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Arrays and Other Data Structures 4 Introduction to Arrays 4 Bounds and Subscripts 4 Character Arrays 4 Integer Arrays 4 Floating Point Number Arrays 4.

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Presentation on theme: "Arrays and Other Data Structures 4 Introduction to Arrays 4 Bounds and Subscripts 4 Character Arrays 4 Integer Arrays 4 Floating Point Number Arrays 4."— Presentation transcript:

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2 Arrays and Other Data Structures 4 Introduction to Arrays 4 Bounds and Subscripts 4 Character Arrays 4 Integer Arrays 4 Floating Point Number Arrays 4 Lists (Contiguous and Linked) 4 Stacks and Queues

3 Introduction to Arrays 4 An array is a contiguous block of the same data type. For example, you could have an array of integers (a block of integers), but not a block of integers and floats. 4 Arrays are easy to declare: int myIntegerArray [n]; Where n is the size of the block indicating the number of integers in this array

4 Bounds and Subscripts 4 Array Bounds –"Array bounds" refer to the boundaries in memory which the array occupies. The beginning of the array (the first) element is considered the lower bound, while the end (or top) is considered to be the upper bound. 4 Element –An "element" is an individual entity inside the array. Because C arrays have a lower bound of 0, array[0] refers to the first element. 4 Array Subscript –The expression inside the [... ] is known as an array subscript.

5 Character Arrays 4 Character arrays :names and other text 4 #include 4 void main () 4{4{ 4 char first_name[20]; 4 cin>>first_name; 4 if (first_name[0] == 'J') 4 cout<<"Your name begins with J"<

6 Character Arrays 4 Character arrays allow us to get name or other text into a single data item that can hold it 4 We can also refer to each individual character by using subscripts as shown in the example source code 4 There are several ways to deal with text strings in C++

7 Integer Arrays 4 We wish to store the 4-digit pager numbers for all 50 apartments in an apartment complex 4 int pager_numbers[51]; Why? 4 pager_number[1] = 2435; 4 Write the code to print pager number for apartment 32 and to indicate an error if it equals the pager number for apartment 18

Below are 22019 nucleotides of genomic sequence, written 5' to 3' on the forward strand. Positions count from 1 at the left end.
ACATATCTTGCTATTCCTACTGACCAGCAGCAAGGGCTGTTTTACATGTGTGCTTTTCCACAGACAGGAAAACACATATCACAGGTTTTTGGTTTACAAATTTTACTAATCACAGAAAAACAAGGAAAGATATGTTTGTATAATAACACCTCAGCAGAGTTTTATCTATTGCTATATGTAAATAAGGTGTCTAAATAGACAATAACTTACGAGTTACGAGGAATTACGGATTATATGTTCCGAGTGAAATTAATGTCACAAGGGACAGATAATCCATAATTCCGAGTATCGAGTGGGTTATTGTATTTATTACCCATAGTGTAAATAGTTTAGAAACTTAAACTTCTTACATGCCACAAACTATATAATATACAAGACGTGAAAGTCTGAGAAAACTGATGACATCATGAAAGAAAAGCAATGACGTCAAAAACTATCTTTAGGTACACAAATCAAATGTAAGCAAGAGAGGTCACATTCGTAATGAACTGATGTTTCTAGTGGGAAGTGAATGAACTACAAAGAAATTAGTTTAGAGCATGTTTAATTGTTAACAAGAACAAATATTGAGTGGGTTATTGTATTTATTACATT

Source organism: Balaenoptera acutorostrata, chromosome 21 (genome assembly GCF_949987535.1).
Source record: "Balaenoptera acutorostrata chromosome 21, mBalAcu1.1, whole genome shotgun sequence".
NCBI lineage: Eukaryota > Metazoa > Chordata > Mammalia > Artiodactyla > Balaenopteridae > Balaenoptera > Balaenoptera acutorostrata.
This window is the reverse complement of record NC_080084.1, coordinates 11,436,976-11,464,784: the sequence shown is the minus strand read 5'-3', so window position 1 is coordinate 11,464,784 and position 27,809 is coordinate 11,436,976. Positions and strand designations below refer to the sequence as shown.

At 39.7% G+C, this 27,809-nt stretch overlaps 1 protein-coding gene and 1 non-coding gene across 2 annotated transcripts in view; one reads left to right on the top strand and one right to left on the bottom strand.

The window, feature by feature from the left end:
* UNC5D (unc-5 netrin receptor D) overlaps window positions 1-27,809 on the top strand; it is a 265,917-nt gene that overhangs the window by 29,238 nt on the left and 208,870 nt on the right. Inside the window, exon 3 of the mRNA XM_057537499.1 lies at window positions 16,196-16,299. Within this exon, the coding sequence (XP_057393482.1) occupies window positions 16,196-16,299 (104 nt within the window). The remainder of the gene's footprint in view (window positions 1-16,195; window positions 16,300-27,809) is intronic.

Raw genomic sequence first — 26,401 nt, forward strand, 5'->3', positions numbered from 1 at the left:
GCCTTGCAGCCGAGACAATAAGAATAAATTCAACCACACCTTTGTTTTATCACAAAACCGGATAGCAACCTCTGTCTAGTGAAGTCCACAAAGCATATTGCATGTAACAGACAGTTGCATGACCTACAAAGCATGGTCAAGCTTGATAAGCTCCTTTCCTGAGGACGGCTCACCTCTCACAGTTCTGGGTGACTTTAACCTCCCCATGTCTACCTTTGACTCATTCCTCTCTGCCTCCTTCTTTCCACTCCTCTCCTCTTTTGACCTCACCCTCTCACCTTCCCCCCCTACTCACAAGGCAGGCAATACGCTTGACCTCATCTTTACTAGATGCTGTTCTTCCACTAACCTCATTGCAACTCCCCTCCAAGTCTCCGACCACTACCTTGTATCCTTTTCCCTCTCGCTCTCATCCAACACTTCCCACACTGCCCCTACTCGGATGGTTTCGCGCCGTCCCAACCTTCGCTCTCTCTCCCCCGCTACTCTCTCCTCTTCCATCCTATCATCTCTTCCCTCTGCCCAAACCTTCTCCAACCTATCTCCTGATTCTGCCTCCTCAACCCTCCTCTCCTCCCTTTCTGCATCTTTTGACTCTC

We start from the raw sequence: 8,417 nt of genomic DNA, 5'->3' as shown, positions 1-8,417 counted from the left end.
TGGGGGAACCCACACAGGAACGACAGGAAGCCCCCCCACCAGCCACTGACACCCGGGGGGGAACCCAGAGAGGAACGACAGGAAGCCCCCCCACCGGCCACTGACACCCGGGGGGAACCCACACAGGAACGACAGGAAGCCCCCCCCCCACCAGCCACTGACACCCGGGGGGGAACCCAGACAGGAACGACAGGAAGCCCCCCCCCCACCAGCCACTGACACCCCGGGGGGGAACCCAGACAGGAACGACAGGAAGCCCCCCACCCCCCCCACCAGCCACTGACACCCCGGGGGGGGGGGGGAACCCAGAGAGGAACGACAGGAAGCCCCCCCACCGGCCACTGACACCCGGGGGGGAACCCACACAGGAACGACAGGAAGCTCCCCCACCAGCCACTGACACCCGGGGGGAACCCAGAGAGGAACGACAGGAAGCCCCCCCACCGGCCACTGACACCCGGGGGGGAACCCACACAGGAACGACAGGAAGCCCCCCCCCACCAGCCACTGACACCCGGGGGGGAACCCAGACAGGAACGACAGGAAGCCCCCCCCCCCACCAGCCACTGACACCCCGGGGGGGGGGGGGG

8 Comparison Statement 4 The “if” is used as a comparative statement in C++ 4 The format is : 4 if (condition is true) 4 {some statements to be executed} 4 else 4 {some other statements to be executed}

9 Comparison Statements 4 We wish to compare the pager number of apartment 32 to that of apartment 18 and if both are equal, we display an error message 4 if (pager_number[32] == pager_number[18]) 4 cout<<“Error; 4 else 4 cout<<“No Error”;

10 Integer Arrays 4 Suppose that we wish to print all pager numbers from apartment#1 to apartment#50 in a nicely formatted list 4 The best way to do this would be to use the for loop

11 The for Statement 4 “for” is a loop statement that is controlled through a loop control variable 4 for (lcv=1; lcv<=100; lcv++) 4 The above loop will start with lcv=1 and it will run until lcv equals 100. The step size is 1 (lcv++) 4 Compare it to the above 4 for (lcv=1; lcv<=100; lcv+=2)

12 The for Statement 4 “for” statement and while statement can produce identical loops 4 “for” is preferred if the number of iterations is known beforehand. “while” is preferred if the total iterations cannot be computed in advance

13 Pager Numbers Printout 4 #include 4 void main () 4{4{ 4 int pagers[51]; 4 for (loop=1; loop<51; loop++) 4 cout<

14 Lists 4 Introduction to Lists 4 Contiguous Lists 4 Adding and Deleting in Contiguous Lists 4 Linked Lists 4 Pointers in Linked Lists 4 Inserting into a Linked List 4 Deleting from a Linked List

15 Introduction to Lists 4 An organization’s membership list may grow and shrink in size. 4 Your phone book may also grow and shrink in size as time passes 4 We need a mechanism to store dynamic lists in the memory

16 Adapted for academic use from "Computer Science: An Overview" by J. Brookshear Contiguous Lists 4 Contiguous Lists are stored in consecutive memory locations as shown below:

17 Adding and Deleting in Contiguous Lists 4 Let us consider a phone book. It can be implemented with an array containing names and phone numbers Fred David Alice Bob Carol Contiguous List of Phone Numbers

18 Adding and Deleting in Contiguous Lists 4 Deleting an entry is a two-step operation Fred David Alice Carol Deleting an entry from the Contiguous List of Phone Numbers Fred David Alice Carol

19 Adding and Deleting in Contiguous Lists 4 Adding a new entry can take place towards the end of the list Fred David Alice Carol Fred David Alice Carol Joe Adding an entry to the Contiguous List of Phone Numbers

20 Linked Lists 4 If the contiguous list becomes large, deleting an entry in the middle of the list becomes very slow 4 It is because of the fact that we have to fill the gaps left after deleting en entry 4 If we wish to maintain the list as sorted, we have to sort it after each addition, causing additional processing overheads

21 Linked Lists 4 This problem can be solved if we implement the list as a linked list 4 Linked lists have entries connected with pointers 4 Deleting an entry can be implemented by re-arranging pointers 4 So we leave the entries where they are and just re-align the pointers

22 Pointers in Linked Lists 4 Pointers are used in C++ and other languages for pointing to other variables 4 A pointer is declared as a variables that can hold the address of another variable 4 When we declare a variable, a memory location is reserved for it by the system 4 For example 4 int my_money; 4 my_money=200;